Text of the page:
Skip to Main Content
It looks like you're using Internet Explorer 11 or older. This website works best with modern browsers such as the latest versions of Chrome, Firefox, Safari, and Edge. If you continue with this browser, you may see unexpected results.
Ask A Librarian

Creative Commons and the CC licenses

The 3 Layers

The Creative Commons licenses are made up of three distinct parts, which serve to provide information to different groups.  

  1. The first part is the legal code, which is the language that is needed to give the licenses strength and legal legitimacy.  In the unlikely case that a copyrighted work with CC licensing ends up in court, this legal code is the language at which the court will be looking to ensure that the CC licenses was followed.  To see the strength of the language, use this link to view the CC BY legal code.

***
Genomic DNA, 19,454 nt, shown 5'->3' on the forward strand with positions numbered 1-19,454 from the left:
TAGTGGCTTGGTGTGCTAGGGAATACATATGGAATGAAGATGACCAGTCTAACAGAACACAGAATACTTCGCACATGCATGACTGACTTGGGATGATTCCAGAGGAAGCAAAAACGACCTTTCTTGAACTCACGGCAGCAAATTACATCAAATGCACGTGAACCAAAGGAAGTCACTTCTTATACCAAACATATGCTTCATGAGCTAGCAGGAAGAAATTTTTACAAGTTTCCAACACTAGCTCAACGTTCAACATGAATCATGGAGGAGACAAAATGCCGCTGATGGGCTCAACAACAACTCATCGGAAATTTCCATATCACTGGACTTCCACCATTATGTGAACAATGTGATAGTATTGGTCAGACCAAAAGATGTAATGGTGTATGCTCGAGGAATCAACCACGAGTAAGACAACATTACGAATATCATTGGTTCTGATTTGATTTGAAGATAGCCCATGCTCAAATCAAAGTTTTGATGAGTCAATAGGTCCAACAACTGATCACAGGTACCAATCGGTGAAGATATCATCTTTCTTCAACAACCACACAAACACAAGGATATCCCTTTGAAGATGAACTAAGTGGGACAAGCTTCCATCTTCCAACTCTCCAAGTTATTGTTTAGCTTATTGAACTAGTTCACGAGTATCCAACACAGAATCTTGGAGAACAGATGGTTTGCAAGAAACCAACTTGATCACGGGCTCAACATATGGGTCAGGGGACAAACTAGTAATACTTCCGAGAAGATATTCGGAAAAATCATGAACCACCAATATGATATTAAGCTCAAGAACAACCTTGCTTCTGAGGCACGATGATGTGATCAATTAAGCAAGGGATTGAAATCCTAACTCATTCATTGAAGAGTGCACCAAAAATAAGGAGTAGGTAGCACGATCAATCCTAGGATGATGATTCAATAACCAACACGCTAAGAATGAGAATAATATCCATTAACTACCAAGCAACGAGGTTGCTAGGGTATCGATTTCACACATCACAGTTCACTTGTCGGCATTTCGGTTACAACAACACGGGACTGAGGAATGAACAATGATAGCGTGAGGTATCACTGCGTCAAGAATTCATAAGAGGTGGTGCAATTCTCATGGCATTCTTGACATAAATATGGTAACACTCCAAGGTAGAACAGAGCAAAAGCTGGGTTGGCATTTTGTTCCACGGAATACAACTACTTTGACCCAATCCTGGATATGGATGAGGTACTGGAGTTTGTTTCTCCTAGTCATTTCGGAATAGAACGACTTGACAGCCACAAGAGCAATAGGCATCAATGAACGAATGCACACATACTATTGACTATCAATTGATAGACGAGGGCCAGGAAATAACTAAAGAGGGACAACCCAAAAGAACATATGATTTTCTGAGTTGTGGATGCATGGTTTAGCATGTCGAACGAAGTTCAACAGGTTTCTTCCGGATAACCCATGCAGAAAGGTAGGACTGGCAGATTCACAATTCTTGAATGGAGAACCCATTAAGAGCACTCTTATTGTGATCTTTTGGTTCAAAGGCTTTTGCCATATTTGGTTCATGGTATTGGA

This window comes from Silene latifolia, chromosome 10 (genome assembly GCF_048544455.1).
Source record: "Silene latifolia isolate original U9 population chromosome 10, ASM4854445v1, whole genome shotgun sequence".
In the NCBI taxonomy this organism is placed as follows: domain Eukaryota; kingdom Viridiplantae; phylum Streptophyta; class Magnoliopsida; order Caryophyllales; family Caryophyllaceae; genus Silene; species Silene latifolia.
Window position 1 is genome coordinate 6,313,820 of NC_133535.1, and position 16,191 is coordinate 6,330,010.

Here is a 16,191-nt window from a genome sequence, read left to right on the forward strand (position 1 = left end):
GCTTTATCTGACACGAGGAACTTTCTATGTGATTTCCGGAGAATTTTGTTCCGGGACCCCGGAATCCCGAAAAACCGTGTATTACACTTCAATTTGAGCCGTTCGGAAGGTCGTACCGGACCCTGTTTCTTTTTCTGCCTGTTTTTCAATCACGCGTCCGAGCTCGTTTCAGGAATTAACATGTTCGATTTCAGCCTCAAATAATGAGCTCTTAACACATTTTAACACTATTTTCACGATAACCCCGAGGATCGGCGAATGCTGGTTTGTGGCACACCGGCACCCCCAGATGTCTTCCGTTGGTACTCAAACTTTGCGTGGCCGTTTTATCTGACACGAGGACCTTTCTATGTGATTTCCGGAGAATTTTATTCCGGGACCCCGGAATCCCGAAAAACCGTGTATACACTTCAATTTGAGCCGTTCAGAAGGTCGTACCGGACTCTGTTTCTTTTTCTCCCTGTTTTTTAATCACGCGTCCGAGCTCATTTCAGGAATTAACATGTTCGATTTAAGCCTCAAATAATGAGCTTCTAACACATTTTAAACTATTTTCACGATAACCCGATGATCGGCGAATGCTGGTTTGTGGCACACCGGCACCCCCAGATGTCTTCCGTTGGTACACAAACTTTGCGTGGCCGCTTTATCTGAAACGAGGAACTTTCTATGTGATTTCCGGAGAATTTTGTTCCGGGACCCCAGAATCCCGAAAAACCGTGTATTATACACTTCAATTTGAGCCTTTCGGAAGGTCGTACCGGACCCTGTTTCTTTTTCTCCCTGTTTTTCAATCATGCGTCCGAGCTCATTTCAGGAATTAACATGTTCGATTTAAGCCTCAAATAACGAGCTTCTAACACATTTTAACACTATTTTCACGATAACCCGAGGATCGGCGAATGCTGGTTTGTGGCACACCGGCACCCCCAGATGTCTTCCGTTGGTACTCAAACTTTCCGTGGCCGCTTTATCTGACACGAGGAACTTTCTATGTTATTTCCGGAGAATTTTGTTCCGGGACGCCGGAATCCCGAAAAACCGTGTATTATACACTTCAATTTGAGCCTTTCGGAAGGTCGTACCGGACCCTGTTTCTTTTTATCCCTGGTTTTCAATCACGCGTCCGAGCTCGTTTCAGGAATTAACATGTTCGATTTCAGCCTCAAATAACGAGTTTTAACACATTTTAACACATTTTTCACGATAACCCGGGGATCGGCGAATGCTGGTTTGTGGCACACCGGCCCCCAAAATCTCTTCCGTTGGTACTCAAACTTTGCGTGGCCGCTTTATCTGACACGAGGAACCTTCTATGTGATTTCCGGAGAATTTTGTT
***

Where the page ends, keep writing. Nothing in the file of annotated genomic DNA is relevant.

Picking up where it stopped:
2. The second part of the licenses are known as the common deeds.  This part is the language that we all think of when we think off CC licenses:  CC BY, SA, NC, etc.  These common deeds are essentially shortcuts to the legal code discussed above.  If you license your work with a CC BY license, that is backed up by legal language but the public recognizes these common deeds
  3. The third part of a Creative Commons license is essentially a machine-readable format of the common deeds.  This machine readable code allows search engines to search on a specific level of CC licensing, ensuring that the person doing the searching will find information that can be used for their level of need.